always wear your safety belt.
    Do not install rearward-facing child seats in any front 
passenger seat position.
    Do not sit or lean unnecessarily close to the air bag.
    Do not place any objects over the air bag or between the air bag 
and yourself.
    See the owner's manual for further information and explanations.

    (2) The color of the lettering on the label shall contrast with the 
background of the label. Except for the information on an air bag 
maintenance label placed on the visor pursuant to S4.5.1(a) of this 
standard, no other information shall appear on the same side of the sun 
visor to which the label is affixed. Except for the information in an 
air bag alert label placed on the visor pursuant to S4.5.1(c) of this 
standard, or in a utility vehicle label that contains the language 
required by 49 CFR 575.105(c)(1), no other information about air bags 
or the need to wear seat belts shall appear anywhere on the sun visor.
* * * * *
    (e) Information to appear in owner's manual. The owner's manual for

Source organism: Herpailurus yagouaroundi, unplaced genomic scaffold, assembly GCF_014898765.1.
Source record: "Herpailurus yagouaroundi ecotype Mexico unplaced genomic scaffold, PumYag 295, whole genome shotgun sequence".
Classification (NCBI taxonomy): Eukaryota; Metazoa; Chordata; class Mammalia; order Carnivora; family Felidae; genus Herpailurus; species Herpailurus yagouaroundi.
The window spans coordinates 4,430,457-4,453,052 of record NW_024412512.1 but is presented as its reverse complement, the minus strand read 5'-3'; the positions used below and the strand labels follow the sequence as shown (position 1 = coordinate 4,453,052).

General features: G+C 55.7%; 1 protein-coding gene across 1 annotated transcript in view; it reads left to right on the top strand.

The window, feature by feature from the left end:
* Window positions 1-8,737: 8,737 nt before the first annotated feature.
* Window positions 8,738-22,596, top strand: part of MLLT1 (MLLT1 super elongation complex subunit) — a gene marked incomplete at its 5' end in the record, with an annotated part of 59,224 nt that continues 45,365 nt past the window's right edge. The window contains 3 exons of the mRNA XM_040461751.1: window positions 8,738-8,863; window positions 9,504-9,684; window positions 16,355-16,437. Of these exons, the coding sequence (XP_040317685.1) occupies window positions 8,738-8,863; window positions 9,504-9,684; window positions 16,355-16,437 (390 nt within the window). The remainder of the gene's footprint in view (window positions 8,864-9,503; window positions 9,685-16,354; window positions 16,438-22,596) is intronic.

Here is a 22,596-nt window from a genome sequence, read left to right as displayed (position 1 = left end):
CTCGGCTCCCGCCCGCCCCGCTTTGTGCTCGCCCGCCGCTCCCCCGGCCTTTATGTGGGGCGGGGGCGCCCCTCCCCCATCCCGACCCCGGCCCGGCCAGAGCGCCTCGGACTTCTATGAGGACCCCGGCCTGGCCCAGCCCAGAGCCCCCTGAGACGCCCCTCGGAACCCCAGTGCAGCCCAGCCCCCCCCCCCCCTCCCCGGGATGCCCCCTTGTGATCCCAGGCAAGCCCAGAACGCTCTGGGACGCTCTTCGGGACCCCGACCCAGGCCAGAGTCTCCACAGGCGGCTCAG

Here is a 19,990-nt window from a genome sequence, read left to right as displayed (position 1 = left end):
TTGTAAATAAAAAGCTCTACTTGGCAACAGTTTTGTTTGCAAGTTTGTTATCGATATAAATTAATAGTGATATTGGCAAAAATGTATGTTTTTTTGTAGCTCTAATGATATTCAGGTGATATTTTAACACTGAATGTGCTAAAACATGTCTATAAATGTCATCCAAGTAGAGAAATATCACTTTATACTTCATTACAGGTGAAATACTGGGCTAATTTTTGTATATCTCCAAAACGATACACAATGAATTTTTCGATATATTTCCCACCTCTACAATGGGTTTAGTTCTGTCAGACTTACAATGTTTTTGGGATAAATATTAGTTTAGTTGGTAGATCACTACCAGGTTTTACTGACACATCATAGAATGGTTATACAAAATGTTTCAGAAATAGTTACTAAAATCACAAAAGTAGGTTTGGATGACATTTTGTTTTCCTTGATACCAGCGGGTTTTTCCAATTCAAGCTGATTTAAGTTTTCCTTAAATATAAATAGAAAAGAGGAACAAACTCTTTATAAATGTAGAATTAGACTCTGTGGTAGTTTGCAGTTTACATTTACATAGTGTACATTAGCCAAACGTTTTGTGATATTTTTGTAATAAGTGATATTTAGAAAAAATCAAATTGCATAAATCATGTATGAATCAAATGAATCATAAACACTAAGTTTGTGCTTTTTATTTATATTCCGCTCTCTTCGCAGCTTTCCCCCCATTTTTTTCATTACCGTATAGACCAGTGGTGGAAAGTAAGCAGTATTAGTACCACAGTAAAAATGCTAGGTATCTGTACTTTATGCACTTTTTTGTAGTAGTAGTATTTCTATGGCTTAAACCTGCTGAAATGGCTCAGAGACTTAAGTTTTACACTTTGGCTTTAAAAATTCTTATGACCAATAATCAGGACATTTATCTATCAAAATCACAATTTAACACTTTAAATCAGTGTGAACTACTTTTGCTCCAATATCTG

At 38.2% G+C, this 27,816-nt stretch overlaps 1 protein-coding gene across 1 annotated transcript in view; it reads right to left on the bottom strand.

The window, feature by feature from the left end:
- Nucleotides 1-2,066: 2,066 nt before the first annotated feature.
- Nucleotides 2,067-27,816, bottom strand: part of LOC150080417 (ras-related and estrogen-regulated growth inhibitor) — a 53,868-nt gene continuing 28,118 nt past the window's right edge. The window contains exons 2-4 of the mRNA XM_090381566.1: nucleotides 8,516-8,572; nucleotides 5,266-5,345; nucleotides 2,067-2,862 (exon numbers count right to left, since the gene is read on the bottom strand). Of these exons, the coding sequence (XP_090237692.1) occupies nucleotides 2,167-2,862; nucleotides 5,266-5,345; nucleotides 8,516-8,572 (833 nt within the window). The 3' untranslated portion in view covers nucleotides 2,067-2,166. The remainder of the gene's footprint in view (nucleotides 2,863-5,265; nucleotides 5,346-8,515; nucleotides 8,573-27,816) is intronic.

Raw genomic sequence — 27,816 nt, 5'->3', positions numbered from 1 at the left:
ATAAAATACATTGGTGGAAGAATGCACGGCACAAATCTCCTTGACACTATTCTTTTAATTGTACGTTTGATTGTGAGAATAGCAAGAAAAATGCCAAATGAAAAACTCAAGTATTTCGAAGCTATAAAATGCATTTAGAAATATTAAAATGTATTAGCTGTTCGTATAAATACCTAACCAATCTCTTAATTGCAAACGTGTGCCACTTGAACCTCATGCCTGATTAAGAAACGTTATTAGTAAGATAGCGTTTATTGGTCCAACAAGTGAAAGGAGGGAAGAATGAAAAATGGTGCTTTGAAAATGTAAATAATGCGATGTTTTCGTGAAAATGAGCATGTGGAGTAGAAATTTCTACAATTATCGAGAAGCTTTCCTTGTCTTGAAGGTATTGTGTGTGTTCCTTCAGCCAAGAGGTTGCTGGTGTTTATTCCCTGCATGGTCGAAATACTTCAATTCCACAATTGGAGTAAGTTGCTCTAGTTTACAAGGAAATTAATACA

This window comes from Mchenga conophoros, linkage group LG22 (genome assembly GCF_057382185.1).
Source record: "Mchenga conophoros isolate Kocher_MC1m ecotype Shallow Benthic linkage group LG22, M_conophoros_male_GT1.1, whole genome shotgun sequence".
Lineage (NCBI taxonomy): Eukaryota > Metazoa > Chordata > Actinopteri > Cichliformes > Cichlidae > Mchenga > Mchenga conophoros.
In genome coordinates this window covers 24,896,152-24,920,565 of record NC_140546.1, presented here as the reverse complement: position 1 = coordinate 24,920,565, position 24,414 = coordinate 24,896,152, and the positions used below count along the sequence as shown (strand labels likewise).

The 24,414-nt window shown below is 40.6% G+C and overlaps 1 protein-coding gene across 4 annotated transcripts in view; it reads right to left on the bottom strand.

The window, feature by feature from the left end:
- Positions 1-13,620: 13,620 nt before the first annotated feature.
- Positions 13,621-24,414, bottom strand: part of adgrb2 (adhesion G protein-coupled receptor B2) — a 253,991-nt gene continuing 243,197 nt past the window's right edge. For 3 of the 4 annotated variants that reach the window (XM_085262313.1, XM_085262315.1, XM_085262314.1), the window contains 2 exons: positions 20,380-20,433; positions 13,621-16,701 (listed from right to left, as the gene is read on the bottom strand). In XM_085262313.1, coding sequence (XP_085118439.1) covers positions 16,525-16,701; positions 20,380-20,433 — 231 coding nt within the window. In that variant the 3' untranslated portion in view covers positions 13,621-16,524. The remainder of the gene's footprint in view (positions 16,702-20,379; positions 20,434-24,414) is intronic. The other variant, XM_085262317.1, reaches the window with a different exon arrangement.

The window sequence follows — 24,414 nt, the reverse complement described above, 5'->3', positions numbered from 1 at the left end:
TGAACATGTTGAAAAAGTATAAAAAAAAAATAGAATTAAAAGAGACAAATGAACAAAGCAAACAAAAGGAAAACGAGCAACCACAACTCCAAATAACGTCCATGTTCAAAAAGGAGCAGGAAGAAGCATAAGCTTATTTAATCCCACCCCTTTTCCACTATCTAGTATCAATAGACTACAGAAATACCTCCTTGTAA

any vehicle equipped with an inflatable restraint system shall include 
a description of the vehicle's air bag system in an easily 
understandable format. The owner's manual shall include a statement to 
the effect that the vehicle is equipped with an air bag and a lap/
shoulder belt at one or both front outboard seating positions, and that 
the air bag is a supplemental restraint at those seating positions. The 
information shall emphasize that all occupants, including the driver, 
should always wear their seat belts whether or not an air bag is also 
provided at their seating position to minimize the risk of severe 
injury or death in the event of a crash. The owner's manual shall also 
provide any necessary precautions regarding the proper positioning of 
occupants, including children, at seating positions equipped with air 
bags to ensure maximum safety protection for those occupants. The 
owner's manual shall also explain that no objects should be placed over 
or near the air bag on the steering wheel or on the instrument panel, 
because any such objects could cause harm if the vehicle is in a crash 
severe enough to cause the air bag to inflate.
* * * * *
    S12.6  Processing an application for a temporary exemption. (a) 
NHTSA will process any application for temporary exemption that 
contains the information specified in S12.4 and S12.5. If an 
application fails to provide the information specified in S12.4 and 
S12.5, NHTSA will not process the application, but will advise the 
manufacturer of the information that must be provided if the agency is 
to process the application.
* * * * *
    Issued on March 4, 1994.
Christopher A. Hart,
Deputy Administrator.
[FR Doc. 94-5485 Filed 3-9-94; 8:45 am]
BILLING CODE 4910-59-M